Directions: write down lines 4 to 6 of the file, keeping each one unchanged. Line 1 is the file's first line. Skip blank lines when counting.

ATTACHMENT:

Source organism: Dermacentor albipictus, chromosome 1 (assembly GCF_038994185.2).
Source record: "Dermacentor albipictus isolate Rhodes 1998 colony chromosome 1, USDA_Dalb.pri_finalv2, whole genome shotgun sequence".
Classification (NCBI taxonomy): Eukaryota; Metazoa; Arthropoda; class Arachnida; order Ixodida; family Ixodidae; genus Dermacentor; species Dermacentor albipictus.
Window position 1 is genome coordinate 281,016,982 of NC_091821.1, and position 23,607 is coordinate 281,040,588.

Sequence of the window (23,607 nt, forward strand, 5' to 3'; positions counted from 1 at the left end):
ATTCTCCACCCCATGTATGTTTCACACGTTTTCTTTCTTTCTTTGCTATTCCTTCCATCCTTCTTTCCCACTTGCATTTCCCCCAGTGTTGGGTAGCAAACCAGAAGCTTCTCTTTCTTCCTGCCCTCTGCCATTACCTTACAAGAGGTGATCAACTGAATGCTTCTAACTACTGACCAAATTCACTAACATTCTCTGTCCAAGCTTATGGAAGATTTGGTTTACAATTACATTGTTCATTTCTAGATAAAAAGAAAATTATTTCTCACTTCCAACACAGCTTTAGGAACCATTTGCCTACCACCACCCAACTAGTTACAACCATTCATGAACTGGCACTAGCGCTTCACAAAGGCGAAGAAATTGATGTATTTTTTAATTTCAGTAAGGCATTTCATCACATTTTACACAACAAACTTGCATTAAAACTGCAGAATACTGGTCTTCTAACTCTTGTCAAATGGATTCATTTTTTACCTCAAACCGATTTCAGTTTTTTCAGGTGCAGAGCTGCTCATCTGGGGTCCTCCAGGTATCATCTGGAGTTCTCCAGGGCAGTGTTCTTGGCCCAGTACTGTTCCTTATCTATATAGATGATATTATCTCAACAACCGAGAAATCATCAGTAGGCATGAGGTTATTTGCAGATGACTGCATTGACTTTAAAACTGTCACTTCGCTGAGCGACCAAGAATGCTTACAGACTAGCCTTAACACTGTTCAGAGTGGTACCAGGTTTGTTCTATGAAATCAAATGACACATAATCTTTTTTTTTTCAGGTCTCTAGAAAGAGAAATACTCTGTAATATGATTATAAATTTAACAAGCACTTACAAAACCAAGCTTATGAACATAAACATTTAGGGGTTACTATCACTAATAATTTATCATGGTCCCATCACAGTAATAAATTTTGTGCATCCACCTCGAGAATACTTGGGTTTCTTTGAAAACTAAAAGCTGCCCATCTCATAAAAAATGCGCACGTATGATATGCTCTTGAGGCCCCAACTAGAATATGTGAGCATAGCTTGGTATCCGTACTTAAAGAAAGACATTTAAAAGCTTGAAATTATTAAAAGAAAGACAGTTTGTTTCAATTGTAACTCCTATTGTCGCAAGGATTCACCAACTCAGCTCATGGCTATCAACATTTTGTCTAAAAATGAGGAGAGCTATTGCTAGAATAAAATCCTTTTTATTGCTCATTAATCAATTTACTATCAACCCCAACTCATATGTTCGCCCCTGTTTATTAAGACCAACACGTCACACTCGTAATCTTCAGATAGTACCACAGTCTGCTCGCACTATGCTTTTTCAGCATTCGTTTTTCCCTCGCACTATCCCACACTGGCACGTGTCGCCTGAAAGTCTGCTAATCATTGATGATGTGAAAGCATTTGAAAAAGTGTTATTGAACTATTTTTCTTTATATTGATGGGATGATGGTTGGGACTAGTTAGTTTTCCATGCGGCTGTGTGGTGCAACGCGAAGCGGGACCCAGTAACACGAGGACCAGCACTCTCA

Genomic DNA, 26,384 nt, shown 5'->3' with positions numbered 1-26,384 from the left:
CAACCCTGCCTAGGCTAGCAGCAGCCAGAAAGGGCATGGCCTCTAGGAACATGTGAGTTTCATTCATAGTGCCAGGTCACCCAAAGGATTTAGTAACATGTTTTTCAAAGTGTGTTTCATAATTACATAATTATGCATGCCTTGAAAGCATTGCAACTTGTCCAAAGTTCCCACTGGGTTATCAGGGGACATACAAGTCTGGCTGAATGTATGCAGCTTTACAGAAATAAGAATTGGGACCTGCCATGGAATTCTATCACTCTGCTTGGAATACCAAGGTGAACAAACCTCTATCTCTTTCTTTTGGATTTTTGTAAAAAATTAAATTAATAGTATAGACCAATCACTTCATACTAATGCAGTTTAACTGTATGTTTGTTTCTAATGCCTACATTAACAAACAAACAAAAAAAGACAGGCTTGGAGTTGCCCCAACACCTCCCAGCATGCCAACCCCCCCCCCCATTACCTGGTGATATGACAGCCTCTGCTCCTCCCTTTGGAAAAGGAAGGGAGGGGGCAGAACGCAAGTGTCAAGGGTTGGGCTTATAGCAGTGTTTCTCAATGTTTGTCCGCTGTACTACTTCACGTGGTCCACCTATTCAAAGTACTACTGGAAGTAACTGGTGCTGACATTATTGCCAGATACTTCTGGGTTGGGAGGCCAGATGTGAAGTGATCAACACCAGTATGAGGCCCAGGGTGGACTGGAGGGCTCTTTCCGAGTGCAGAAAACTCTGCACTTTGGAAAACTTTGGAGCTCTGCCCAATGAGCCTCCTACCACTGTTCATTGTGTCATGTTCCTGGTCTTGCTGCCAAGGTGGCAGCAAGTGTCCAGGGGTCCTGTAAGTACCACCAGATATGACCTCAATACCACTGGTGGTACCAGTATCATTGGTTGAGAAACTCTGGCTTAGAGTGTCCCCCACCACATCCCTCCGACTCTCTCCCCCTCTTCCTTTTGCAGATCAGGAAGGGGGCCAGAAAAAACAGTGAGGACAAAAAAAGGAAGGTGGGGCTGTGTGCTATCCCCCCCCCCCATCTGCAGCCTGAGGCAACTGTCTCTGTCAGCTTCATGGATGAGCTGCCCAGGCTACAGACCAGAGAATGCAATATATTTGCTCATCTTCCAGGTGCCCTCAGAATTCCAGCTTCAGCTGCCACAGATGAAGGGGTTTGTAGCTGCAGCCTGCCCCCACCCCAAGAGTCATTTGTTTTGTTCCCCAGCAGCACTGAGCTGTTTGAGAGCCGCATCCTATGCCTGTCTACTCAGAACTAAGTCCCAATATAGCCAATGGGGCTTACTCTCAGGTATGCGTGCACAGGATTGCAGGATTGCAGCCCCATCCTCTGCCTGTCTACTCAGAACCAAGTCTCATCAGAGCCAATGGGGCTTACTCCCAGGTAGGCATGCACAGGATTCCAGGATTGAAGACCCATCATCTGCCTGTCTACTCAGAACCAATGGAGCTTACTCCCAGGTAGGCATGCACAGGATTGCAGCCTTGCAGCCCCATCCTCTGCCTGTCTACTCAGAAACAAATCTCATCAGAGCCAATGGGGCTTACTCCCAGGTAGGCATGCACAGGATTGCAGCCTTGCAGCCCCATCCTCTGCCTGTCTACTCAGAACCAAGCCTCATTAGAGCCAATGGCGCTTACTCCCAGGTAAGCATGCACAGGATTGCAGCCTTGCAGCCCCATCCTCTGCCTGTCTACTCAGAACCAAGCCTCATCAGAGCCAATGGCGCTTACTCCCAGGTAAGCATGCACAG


Window position 1 is genome coordinate 281,016,982 of NC_091821.1, and position 23,607 is coordinate 281,040,588.

Sequence of the window (23,607 nt, forward strand, 5' to 3'; positions counted from 1 at the left end):
ATTCTCCACCCCATGTATGTTTCACACGTTTTCTTTCTTTCTTTGCTATTCCTTCCATCCTTCTTTCCCACTTGCATTTCCCCCAGTGTTGGGTAGCAAACCAGAAGCTTCTCTTTCTTCCTGCCCTCTGCCATTACCTTACAAGAGGTGATCAACTGAATGCTTCTAACTACTGACCAAATTCACTAACATTCTCTGTCCAAGCTTATGGAAGATTTGGTTTACAATTACATTGTTCATTTCTAGATAAAAAGAAAATTATTTCTCACTTCCAACACAGCTTTAGGAACCATTTGCCTACCACCACCCAACTAGTTACAACCATTCATGAACTGGCACTAGCGCTTCACAAAGGCGAAGAAATTGATGTATTTTTTAATTTCAGTAAGGCATTTCATCACATTTTACACAACAAACTTGCATTAAAACTGCAGAATACTGGTCTTCTAACTCTTGTCAAATGGATTCATTTTTTACCTCAAACCGATTTCAGTTTTTTCAGGTGCAGAGCTGCTCATCTGGGGTCCTCCAGGTATCATCTGGAGTTCTCCAGGGCAGTGTTCTTGGCCCAGTACTGTTCCTTATCTATATAGATGATATTATCTCAACAACCGAGAAATCATCAGTAGGCATGAGGTTATTTGCAGATGACTGCATTGACTTTAAAACTGTCACTTCGCTGAGCGACCAAGAATGCTTACAGACTAGCCTTAACACTGTTCAGAGTGGTACCAGGTTTGTTCTATGAAATCAAATGACACATAATCTTTTTTTTTTCAGGTCTCTAGAAAGAGAAATACTCTGTAATATGATTATAAATTTAACAAGCACTTACAAAACCAAGCTTATGAACATAAACATTTAGGGGTTACTATCACTAATAATTTATCATGGTCCCATCACAGTAATAAATTTTGTGCATCCACCTCGAGAATACTTGGGTTTCTTTGAAAACTAAAAGCTGCCCATCTCATAAAAAATGCGCACGTATGATATGCTCTTGAGGCCCCAACTAGAATATGTGAGCATAGCTTGGTATCCGTACTTAAAGAAAGACATTTAAAAGCTTGAAATTATTAAAAGAAAGACAGTTTGTTTCAATTGTAACTCCTATTGTCGCAAGGATTCACCAACTCAGCTCATGGCTATCAACATTTTGTCTAAAAATGAGGAGAGCTATTGCTAGAATAAAATCCTTTTTATTGCTCATTAATCAATTTACTATCAACCCCAACTCATATGTTCGCCCCTGTTTATTAAGACCAACACGTCACACTCGTAATCTTCAGATAGTACCACAGTCTGCTCGCACTATGCTTTTTCAGCATTCGTTTTTCCCTCGCACTATCCCACACTGGCACGTGTCGCCTGAAAGTCTGCTAATCATTGATGATGTGAAAGCATTTGAAAAAGTGTTATTGAACTATTTTTCTTTATATTGATGGGATGATGGTTGGGACTAGTTAGTTTTCCATGCGGCTGTGTGGTGCAACGCGAAGCGGGACCCAGTAACACGAGGACCAGCACTCTCA